But this ship can't sink... only in the movies


Mar 28, 2002
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Sorry if I'm covering old ground here.

Three of us were conversing at the Titanic Bar in Palma, Majorca on New Year's Eve and the subject of the Ismay / Smith / Andrews discussion of the Titanic's imminent demise (in the movies at any rate) came up. In the movies, Andrews is seen unrolling his blueprints and demonstrating to Captain Smith and J Bruce Ismay what damage has been inflicted on the ship. The exchange is almost the same in almost all of the movies:

(Paraphrasing) "Too many compartments have been flooded for the ship to stay afloat. She will sink."
"But this ship can't sink!"

Did this really happen? According to Ismay's testimony at the US and British Inquiries, Ismay merely asked the captain what had happened and was the ship seriously damaged.

If this is the case, Smith would have already had a diagnosis from Andrews on the fate of the Titanic. Ismay came along later and would not have been present at "the blueprints" discussion.

Maybe I'm jumping a bit ahead of myself here. As I understand the timeline of events, Smith, Andrews and Ismay were all in their private quarters when the Titanic struck the iceberg. Smith was the first to the bridge, Andrews didn't notice the collision and Ismay was woken by the impact. If Ismay had done as he testified, he went straight to the bridge to find out what had happened. This would have taken only a few minutes. During this time, if Andrews had to be fetched and a damage assessment done, surely Smith wouldn't have known how damaged the ship was?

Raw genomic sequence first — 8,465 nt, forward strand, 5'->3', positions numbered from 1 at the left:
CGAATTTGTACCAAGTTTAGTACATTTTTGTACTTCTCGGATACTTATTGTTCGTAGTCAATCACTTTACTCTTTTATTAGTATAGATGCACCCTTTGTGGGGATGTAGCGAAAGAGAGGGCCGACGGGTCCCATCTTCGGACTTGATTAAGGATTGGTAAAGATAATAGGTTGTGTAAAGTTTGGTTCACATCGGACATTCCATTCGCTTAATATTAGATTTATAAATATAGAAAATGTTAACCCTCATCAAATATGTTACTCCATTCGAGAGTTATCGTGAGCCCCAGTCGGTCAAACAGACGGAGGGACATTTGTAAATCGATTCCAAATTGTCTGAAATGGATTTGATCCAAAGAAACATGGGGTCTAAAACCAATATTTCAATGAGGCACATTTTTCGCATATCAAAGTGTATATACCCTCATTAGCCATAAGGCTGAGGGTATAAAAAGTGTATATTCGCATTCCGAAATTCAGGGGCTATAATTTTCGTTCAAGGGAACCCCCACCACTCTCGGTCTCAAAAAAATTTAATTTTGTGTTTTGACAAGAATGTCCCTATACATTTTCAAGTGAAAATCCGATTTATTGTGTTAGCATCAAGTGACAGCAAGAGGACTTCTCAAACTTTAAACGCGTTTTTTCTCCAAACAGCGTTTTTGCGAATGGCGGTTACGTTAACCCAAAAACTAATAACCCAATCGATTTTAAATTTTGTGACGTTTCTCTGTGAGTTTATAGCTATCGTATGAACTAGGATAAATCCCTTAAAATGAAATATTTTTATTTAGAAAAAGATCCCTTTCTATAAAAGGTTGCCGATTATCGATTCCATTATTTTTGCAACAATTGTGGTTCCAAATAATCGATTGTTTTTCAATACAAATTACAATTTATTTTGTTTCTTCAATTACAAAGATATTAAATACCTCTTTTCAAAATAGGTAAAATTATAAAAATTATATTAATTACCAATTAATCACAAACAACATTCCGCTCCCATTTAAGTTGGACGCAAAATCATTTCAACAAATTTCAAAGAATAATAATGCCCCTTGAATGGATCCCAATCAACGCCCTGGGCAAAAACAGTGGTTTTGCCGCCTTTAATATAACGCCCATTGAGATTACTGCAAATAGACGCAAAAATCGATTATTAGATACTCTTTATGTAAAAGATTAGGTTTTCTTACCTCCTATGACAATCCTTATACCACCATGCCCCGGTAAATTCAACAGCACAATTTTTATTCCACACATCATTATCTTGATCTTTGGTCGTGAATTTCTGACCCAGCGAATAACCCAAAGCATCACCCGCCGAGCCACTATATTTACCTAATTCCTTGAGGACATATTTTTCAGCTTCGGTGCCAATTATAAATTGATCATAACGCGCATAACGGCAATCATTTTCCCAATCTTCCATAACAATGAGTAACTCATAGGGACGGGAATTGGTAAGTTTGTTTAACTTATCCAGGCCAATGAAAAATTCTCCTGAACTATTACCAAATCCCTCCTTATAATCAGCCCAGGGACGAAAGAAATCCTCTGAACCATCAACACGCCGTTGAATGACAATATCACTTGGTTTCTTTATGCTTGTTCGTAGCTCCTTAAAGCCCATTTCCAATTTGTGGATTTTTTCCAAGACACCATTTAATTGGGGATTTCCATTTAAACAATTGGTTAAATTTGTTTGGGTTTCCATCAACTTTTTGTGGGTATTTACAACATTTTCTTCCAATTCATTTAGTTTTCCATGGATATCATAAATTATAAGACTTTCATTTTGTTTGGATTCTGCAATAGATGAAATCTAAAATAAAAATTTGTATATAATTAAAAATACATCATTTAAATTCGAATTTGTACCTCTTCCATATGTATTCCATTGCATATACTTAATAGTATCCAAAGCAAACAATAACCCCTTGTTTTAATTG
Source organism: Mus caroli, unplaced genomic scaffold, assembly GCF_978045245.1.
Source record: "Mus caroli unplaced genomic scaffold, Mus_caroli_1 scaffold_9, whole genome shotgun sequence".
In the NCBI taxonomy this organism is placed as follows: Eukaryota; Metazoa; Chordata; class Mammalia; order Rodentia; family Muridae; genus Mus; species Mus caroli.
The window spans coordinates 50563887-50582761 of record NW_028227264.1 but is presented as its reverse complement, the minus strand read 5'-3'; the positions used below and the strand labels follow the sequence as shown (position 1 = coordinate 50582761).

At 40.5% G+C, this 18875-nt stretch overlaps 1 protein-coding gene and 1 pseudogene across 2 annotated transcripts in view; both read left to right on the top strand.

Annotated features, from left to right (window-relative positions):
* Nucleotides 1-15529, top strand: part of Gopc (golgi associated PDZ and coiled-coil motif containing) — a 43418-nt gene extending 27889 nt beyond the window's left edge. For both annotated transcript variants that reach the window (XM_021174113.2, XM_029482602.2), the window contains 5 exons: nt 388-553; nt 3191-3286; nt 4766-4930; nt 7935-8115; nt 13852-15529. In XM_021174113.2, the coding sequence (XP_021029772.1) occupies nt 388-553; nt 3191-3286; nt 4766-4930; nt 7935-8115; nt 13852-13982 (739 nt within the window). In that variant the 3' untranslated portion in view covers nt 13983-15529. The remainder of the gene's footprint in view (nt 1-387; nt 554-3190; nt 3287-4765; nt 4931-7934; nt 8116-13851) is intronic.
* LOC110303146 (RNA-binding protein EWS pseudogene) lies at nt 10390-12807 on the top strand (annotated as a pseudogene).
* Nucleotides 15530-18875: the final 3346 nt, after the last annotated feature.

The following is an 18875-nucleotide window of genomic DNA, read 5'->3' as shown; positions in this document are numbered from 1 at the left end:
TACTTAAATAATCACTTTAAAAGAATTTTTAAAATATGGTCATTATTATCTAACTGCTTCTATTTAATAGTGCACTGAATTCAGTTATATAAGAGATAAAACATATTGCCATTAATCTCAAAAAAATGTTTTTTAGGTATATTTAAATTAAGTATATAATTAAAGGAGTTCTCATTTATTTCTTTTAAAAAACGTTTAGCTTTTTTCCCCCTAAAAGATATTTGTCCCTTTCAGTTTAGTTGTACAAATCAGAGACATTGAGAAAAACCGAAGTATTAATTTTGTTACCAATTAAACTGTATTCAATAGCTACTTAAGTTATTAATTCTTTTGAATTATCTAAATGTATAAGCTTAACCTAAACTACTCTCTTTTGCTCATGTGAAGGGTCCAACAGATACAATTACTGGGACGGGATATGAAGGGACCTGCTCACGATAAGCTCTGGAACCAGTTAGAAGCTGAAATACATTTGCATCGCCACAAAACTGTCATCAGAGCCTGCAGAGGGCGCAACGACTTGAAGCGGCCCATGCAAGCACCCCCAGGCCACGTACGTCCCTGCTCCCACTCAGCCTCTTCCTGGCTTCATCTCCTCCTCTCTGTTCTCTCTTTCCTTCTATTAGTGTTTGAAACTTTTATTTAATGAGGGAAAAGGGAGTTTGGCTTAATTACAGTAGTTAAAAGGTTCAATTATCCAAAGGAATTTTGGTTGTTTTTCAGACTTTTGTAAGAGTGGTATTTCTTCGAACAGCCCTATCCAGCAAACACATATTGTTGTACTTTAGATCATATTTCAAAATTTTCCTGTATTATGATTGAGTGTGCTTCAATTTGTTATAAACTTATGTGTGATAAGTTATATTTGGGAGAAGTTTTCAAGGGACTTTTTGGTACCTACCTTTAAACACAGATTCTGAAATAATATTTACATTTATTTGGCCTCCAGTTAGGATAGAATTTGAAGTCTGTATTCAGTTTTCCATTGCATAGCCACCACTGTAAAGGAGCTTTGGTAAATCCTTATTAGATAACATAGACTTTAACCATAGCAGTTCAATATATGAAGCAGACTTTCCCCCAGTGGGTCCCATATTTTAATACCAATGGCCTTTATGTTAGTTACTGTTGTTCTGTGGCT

Ismay didn't mention seeing Andrews when he first went to the bridge. Had he been notified at this point? In fact, Ismay never mentions seeing Andrews at all that night, so the "But this ship can't sink!", followed by "I assure you she can" or any words to that effect are surely a Hollywood creation?

Cheers,

Boz
 

Bob Godfrey

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Maybe a Hollywood creation, but not Pinewood. In ANTR Smith and Andrews are alone in the chart room during the blueprints scene, and it's the Captain who proclaims that the ship is unsinkable. Ismay does provide a similar reaction later, when Smith is passing on Andrew's findings to the officers assembled on the bridge. Andrews is not present:

"Captain! Aren't you exaggerating the danger?"
"I'm afraid not, Sir."
"Well, where's Andrews?"
"I'm acting on his advice. This ship is going to founder."
"But she can't!" etc
.
 
Mar 22, 2003
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Too many assumptions as to what Capt. Smith knew or did not know when Ismay made his first trip to the bridge I'm afraid. Pulling out blueprints and all that make a good movie, but I don't think there is any evidence that anything like that actually happened.

According to the testimonies, Ismay got out of bed a few minutes after the collision, having been awakened by it. His first impression was that the ship dropped a propeller blade, as a few others had assumed. He then stepped into the hallway and asked a steward what had happened, and the steward did not know. According to Ismay, he then put on a coat and went up to bridge and saw Capt. Smith. He asked him what had happened and Smith told him that they struck ice. When he asked if it were serious, Smith replied that he thought it was. The time when this happened was several minutes after the collision, and probably was after the carpenter came up and reported to Smith that they were taking on water. However, this did not mean they already knew the ship was going to sink.